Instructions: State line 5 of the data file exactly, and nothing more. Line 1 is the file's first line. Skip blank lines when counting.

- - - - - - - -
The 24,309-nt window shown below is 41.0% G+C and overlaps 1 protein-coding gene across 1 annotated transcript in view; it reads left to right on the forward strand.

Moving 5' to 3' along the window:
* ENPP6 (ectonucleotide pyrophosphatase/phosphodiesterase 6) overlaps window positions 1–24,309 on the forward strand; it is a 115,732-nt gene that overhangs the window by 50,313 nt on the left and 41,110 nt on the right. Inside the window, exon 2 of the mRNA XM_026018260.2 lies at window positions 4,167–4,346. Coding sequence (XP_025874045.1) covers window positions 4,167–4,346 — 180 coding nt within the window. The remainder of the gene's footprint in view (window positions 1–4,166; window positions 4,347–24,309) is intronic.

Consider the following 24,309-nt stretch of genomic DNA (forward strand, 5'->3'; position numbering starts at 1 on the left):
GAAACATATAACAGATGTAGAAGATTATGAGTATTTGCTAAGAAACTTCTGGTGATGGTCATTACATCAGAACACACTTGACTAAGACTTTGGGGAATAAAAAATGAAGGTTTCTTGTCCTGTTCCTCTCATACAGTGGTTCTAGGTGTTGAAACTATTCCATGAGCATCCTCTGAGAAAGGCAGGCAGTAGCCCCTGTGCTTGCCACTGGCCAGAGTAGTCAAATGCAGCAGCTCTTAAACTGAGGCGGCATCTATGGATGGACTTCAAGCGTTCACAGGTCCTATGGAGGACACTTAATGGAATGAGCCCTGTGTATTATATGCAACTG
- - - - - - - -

GAAACATATAACAGATGTAGAAGATTATGAGTATTTGCTAAGAAACTTCTGGTGATGGTCATTACATCAGAACACACTTGACTAAGACTTTGGGGAATAAAAAATGAAGGTTTCTTGTCCTGTTCCTCTCATACAGTGGTTCTAGGTGTTGAAACTATTCCATGAGCATCCTCTGAGAAAGGCAGGCAGTAGCCCCTGTGCTTGCCACTGGCCAGAGTAGTCAAATGCAGCAGCTCTTAAACTGAGGCGGCATCTATGGATGGACTTCAAGCGTTCACAGGTCCTATGGAGGACACTTAATGGAATGAGCCCTGTGTATTATATGCAACTG